Yesterday I walked part of the way with a dentist from New Hampshire, who’s been on the Camino for three weeks. He and everyone I’ve met so far have said last week was a nightmare: 5 days of walking the Meseta in pouring rain.
One of my goals for the Camino is to be mindful of my blessings. The autumn sunshine so far is something I’m saying thank-you for throughout the day. It’s very similar to Alameda, but colder at night.
Enjoyed solving the problems of the USA with Edwin from NH over dinner last night.
This morning I had my pack transported via Jacotrans to my next stop. What a difference that makes! I may have found my pace: 15k a day with a daypack. I arrived pleasantly exercised but not hurting at 12:30 and there’s time to relax and explore the town.
I walked most of the way today with Petra, a nice woman from Bremen, Germany, who’s been on the Camino three weeks.
She was continuing on to Astorga, another 15k, and it would have been fun to keep talking, but I was sure I wanted to limit my mileage. As we crossed the bridge into town she found a note for her under a rock from a friend named Dave. Very romantic!
My pack was here when I arrived, and I’m settled into Albergue San Miguel, one inviting place. They greet you with a glass of local vino tinto, and it’s full of original paintings.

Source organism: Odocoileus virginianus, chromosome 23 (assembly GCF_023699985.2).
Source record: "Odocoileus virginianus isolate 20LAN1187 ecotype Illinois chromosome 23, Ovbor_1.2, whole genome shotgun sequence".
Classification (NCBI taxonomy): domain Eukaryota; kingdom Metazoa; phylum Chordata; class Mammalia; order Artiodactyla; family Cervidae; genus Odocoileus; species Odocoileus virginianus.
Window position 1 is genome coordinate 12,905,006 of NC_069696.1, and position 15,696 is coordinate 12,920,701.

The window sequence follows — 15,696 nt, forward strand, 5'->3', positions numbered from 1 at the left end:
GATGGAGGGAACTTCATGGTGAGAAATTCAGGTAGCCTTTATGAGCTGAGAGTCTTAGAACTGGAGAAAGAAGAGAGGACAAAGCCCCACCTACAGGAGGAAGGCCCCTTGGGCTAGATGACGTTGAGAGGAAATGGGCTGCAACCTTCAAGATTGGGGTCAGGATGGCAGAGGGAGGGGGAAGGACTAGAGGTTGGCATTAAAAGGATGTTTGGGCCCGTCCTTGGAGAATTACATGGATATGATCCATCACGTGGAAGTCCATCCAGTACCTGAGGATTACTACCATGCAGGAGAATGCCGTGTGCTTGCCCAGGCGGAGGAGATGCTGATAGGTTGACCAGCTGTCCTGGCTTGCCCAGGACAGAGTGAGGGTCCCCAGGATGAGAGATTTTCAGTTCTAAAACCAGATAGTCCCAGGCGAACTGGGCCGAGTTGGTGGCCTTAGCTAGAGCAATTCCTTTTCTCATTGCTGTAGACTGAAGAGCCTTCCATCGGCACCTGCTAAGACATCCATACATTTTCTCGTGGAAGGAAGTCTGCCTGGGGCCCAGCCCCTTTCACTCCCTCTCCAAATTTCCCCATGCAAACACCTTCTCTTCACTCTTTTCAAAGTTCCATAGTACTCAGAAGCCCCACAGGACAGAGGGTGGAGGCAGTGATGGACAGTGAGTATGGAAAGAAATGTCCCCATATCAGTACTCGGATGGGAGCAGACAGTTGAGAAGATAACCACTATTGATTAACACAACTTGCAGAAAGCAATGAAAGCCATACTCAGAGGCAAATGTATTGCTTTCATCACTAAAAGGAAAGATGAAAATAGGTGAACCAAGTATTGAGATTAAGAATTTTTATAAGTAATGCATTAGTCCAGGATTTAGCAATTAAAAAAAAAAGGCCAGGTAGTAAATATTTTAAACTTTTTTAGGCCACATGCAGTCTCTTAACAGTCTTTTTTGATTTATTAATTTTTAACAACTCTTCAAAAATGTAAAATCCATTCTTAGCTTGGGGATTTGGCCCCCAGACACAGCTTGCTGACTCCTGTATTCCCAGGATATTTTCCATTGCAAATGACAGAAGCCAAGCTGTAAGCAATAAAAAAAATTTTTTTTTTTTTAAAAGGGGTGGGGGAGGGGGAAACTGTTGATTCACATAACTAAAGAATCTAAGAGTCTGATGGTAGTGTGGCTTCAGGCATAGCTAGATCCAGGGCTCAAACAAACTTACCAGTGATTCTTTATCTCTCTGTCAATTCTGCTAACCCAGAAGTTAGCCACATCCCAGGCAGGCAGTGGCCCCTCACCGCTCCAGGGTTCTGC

I discovered a blister on the usual spot on my 4th toe. The Albergue owners sent me to the Farmacia and I had personal treatment by a lovely pharmacist. It was fun to practice Spanish with her, and she got a kick out of my being from San Francisco. “Señora de San Francisco!” She said to her coworker in the back.
Some towns are just friendly, and Hospital de Orbigo feels that way. On to Astorga tomorrow, blister and all.
Transporting the pack, what a grand idea. I so love the thought of you “pleasantly exercised but not hurting.” Also like the new moniker “Señora de San Francisco!” Sorry to hear that that blister’s back but hope you’ve got what you need to tend to it. Autumn in northern Spain sounds & looks lovely. I bet it feels like you’re back in the Camino Groove again after a “vacation” at home.